Frost earned his master’s and Ph.D. from Purdue in the late 1980s. And one of his co-advisers and mentors was Gerald Leonards, the namesake of the lecture.
“I consider Jerry to be one of the most important influences on my professional development,” Frost said. “It was a privilege to work with him at Purdue from the mid 1980s to the early 1990s. His focus on understanding the fundamentals of the problem and on learning from failures are values that remain with me today. It is a wonderful honor to be asked to deliver the 14th Leonards Lecture.”
The lecture is part of a day-long workshop of technical presentations put together by the Purdue Geotechnical Society each year. Organizers said they invited Frost to give the signature lecture because of his many contributions to geotechnical engineering research and practice as well as his expertise in geotechnical forensics and post-disaster damage assessment.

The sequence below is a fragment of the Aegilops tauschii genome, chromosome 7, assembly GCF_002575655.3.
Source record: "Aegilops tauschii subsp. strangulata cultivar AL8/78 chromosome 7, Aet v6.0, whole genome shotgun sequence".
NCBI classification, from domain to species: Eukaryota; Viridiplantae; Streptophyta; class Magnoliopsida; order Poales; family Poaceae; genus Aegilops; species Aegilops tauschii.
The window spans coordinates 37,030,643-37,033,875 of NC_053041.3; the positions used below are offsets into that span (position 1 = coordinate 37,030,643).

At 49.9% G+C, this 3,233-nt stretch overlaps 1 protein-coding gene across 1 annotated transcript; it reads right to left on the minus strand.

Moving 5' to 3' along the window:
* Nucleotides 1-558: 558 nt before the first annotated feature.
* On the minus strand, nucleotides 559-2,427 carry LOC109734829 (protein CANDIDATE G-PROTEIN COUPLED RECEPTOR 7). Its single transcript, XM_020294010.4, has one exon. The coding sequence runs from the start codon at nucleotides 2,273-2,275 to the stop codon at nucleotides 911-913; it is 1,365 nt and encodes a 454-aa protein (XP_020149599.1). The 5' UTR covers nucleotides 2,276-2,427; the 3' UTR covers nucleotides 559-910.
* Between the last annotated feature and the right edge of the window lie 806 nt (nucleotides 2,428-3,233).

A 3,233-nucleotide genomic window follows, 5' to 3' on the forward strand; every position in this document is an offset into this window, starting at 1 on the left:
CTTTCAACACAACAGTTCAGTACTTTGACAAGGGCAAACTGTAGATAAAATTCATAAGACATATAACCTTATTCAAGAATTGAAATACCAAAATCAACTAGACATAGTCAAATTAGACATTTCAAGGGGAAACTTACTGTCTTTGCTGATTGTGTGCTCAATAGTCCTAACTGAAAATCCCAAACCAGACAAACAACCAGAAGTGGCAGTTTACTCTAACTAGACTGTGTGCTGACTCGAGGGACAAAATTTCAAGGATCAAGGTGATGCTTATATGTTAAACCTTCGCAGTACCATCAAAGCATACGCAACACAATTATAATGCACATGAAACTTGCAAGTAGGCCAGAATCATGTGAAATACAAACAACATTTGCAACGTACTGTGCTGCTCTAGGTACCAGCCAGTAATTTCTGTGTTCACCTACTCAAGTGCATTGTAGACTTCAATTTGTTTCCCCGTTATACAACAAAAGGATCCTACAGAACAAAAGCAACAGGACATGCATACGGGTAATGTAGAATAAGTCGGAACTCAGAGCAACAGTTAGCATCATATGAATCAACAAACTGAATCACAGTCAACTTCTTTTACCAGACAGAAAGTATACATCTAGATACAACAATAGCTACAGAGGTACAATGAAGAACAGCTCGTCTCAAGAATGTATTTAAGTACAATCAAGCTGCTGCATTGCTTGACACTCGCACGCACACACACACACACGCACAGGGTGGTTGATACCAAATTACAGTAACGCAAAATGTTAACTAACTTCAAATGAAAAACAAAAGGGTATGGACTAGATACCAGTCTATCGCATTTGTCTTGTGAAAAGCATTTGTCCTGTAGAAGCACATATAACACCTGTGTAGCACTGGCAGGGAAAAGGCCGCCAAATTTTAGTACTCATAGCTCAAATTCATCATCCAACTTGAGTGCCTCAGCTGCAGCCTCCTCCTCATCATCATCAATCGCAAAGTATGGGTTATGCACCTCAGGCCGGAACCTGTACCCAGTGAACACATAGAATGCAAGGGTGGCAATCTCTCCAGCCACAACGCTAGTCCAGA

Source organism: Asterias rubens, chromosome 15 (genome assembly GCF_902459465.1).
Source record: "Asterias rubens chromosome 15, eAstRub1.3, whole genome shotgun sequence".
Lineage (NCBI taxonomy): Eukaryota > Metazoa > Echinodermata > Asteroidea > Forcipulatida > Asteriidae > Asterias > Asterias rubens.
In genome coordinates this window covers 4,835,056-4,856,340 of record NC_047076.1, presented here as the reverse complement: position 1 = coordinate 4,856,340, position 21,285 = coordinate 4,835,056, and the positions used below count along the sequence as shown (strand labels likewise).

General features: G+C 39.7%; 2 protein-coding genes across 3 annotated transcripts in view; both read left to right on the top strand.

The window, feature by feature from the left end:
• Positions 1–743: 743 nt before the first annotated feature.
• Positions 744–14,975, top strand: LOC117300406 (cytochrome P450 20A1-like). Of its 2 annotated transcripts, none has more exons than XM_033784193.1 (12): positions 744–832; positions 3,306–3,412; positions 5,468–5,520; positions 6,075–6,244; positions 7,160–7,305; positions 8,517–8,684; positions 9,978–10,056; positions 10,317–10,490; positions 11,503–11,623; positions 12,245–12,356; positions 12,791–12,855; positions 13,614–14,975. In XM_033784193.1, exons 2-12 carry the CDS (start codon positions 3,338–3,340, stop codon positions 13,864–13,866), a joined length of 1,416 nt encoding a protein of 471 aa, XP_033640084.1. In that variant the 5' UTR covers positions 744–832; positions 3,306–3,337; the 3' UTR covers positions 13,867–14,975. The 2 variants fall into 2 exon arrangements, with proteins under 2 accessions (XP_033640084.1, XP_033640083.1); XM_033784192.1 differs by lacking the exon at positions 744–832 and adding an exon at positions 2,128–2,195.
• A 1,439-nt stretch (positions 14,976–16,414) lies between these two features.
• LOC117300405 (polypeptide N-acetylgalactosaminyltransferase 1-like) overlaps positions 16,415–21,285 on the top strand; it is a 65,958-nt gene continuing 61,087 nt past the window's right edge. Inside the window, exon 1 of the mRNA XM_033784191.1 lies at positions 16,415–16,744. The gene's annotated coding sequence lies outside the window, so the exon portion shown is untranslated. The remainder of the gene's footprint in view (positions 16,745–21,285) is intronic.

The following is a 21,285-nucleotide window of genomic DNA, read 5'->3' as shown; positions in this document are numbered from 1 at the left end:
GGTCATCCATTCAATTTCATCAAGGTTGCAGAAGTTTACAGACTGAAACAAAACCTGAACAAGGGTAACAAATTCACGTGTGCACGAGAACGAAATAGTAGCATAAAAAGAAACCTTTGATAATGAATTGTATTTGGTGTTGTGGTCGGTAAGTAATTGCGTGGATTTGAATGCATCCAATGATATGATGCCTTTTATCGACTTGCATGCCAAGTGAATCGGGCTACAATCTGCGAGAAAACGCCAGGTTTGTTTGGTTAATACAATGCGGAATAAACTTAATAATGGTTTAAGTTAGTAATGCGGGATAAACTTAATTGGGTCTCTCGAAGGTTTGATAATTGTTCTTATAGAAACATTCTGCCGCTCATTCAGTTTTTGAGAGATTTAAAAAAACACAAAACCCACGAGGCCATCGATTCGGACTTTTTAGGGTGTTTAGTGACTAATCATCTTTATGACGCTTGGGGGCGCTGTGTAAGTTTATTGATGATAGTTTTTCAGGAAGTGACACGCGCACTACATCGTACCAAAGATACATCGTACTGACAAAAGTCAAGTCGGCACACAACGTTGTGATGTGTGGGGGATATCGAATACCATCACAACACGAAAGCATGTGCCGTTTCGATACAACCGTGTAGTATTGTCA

Frost said his lecture will cover how information is used in failure investigations — and how that’s changing.
“The reason I chose this topic is to illustrate how the philosophy and approach advocated by Dr. Leonards in investigating failures remains just as relevant today despite the explosion in [the] quantity of information available, and in fact, may be even more important now as fundamental insight and understanding get displaced by ever-increasing large data sets.”
The Purdue Geotechnical Society Workshop and Frost’s Leonards Lecture is scheduled for April 15.